Improvised crafting: Just writing down in the rules what already happens, and making it clear that if you do this, unless it’s explicitly agreed, that item will cease to function at the end of the event. This is to prevent conversations along the lines of trying to use something you created last year, that has no written rules or description, based on a half remembered conversation you had with a ref, who isn’t on the specific encounter. We are very much moving towards a model where if you have something or can do something unusual, it will be written down somewhere. That is for your sake and ours, it means that should someone be unable to attend a game any other ref can clarify or run with whatever the special thing is, and it allows us to audit and monitor unusual situations, without any he said/she said arguments or disagreements.

Magical Materials: Honestly, everything else I’ve done was because I’ve wanted to do this for a long time, and whilst I was here I thought I’d look at the rest. No longer is an Acorn more valuable than gold, no more can you get starmetal more cheaply than steel. Mundane materials are assumed to be incidental, covered by a small coin cost in every recipe (which also covers guild equipment, tools, assitants etc…). Instead, the materials used to make better than normal items are better than normal materials, possessing something that makes them rare, unusual, powerful. The descriptions are there for roleplay purposes, the purview may affect research (coming soon), and most importantly, there are only 12! However, I have also realised that I forgot herbs, assume that they will exist, and there will be 4-6 of them, and they will follow similar rules. Instead of a wide mix, we are moving towards larger amounts of a smaller list.

Wondrous Materials: This is very vague for a reason, but it is intended that the majority, if not all level 7 items will require these. It does depend on drop rate, as these cannot be found by normal means, but that is something we need to consider in tandem with the game as a whole, so bear with us on that. But yes, there will be now an opportunity to gain magical items (denoted with a yellow lammie) if very rare reagents are collected. And I mean VERY rare, rituals are still your go-to, but more options are always good.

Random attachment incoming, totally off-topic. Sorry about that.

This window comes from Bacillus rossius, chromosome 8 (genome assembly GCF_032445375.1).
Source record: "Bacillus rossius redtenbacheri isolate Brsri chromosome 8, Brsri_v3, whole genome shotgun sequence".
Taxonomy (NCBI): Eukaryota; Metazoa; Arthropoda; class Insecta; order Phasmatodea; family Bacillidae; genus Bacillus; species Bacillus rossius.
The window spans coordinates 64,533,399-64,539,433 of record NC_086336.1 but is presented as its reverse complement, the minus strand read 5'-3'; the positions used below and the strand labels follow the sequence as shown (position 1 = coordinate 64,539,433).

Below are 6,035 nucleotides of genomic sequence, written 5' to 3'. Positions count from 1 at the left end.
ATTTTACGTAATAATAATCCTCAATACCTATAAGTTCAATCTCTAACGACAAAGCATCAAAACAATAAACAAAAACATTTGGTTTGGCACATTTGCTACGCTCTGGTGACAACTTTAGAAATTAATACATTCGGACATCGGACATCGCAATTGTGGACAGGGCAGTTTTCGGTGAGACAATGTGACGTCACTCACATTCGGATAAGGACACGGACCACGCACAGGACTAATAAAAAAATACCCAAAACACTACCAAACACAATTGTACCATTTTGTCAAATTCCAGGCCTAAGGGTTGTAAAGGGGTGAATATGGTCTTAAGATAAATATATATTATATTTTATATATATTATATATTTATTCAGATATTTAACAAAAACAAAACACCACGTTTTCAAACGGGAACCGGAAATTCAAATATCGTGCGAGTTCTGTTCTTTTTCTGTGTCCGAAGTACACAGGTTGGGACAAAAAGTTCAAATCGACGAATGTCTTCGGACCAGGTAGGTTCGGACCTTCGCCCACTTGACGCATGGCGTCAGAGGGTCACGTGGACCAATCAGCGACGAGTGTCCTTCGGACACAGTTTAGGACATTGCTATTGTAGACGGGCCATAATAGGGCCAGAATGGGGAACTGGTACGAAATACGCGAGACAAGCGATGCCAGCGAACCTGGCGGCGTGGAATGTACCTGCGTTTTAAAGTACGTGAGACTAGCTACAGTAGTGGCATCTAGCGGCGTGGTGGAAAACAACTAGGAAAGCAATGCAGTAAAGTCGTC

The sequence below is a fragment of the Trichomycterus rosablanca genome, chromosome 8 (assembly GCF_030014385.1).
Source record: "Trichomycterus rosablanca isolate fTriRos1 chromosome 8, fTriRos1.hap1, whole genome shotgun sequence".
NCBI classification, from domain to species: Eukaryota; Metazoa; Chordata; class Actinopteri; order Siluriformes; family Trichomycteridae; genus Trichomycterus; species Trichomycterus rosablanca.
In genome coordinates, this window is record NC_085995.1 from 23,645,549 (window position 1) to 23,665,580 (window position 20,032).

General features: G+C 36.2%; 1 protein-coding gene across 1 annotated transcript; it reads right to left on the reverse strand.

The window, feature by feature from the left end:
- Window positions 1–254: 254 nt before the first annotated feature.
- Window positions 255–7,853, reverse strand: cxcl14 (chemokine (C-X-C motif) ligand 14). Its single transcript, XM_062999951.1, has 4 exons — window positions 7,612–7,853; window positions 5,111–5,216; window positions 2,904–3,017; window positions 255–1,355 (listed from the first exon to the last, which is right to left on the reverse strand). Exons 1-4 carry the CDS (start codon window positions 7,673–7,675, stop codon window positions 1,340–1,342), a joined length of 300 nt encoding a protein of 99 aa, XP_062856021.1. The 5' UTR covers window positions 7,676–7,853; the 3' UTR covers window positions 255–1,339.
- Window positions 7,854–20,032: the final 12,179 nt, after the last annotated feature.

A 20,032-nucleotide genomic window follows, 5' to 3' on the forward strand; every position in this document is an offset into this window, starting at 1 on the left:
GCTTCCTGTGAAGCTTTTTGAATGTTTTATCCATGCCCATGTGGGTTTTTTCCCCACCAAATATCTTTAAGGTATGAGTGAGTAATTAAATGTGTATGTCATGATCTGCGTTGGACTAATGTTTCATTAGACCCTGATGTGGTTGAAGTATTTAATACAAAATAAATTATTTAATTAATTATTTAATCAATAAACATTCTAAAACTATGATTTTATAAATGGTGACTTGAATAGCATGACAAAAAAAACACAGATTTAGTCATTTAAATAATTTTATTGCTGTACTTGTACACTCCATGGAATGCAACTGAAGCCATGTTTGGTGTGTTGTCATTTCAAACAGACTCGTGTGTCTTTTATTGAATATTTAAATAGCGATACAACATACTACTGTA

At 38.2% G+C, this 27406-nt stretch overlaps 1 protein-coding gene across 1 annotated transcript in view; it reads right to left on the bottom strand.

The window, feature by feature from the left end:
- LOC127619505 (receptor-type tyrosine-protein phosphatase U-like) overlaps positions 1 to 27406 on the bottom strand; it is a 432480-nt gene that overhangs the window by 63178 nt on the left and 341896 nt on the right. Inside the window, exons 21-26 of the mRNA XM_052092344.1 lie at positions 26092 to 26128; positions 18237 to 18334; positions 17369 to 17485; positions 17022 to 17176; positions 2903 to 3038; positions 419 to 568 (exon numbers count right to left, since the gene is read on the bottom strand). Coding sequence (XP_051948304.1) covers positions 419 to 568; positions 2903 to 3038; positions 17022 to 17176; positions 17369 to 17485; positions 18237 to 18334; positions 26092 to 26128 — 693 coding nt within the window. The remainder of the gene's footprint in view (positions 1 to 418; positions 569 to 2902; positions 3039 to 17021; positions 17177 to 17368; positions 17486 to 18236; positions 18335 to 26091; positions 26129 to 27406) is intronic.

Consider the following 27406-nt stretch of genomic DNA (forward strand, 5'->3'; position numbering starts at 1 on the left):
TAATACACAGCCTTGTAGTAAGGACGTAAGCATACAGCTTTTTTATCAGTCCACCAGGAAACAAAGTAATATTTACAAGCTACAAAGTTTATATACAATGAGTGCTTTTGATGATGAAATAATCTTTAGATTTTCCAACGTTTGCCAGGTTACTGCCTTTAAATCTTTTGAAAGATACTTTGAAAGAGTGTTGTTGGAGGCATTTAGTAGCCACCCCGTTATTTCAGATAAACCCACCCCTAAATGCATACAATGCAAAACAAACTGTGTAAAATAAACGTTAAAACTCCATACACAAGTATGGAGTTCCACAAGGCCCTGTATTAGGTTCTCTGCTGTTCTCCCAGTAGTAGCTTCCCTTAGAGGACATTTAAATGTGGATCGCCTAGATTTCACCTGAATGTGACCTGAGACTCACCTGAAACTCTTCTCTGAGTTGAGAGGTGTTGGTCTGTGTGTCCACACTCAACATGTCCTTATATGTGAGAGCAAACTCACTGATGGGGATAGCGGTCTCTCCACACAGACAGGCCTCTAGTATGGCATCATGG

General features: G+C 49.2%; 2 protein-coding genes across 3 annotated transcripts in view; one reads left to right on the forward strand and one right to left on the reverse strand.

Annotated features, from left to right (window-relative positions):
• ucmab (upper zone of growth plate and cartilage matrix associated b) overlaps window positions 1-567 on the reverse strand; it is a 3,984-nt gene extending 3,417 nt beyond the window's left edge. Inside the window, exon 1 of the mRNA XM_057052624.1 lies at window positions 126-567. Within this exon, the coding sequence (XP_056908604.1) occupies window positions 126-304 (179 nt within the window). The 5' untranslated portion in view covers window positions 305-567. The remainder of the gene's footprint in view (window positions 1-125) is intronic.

Recipes: There is no mention of recipes in this document, as they will be added to the overall crafting rulebook when done, but there are a few key thoughts I’d like to share with you. We are definitely going to be pruning the recipe lists down, there is a lot of dross over the years, and items that even we have no idea why they exist or what they do. The cut will be fairly brutal, I want to more than halve each list, but fear not, research will be back to allow you to fill it with more junk as you see fit. For example, we no longer need a recipe for a leather scraper, right? One thing that will be looked at is power creep, certain items will be removed, reduced, or otherwise altered to bring them down to a level, whilst other items will be improved and altered to make their use clearer. At this stage I don’t plan to change the ‘one use items never expire’ rule, but I suspect that as a result of changing magical materials these will end up more expensive, and will still cost time to craft. This hasn’t been discussed yet, so I can’t really go into more detail, but it hasn’t been forgotten. There is also the matter of the ‘stack’, with combining skills and crafted items. This we decided would be easiest to fix at the item level, so recipes will explicitly make it clear what they stack with and don’t. Finally, I intend the crafting lists to be PUBLIC information. This is because scuttlebutt and rumours change the wording on items far too often, and wordings that have been copied over the years diverge from the original text to create unintended effects. Secret crafting will still potentially be possible, under the Improvised crafting rules. How items are made is a closely guarded Guild secret, but the ingredients, rank required, and effect is all available information. This does cause some issues, but I truly feel it solves many more.

I hope this has proved informative, and demonstrates the thought and care that has gone into this process. Please feel free to discuss here in the forum (start a new post), or email any feedback to [email protected].

See you all soon!
Nathan Hoyle - Event Organiser and Coordinator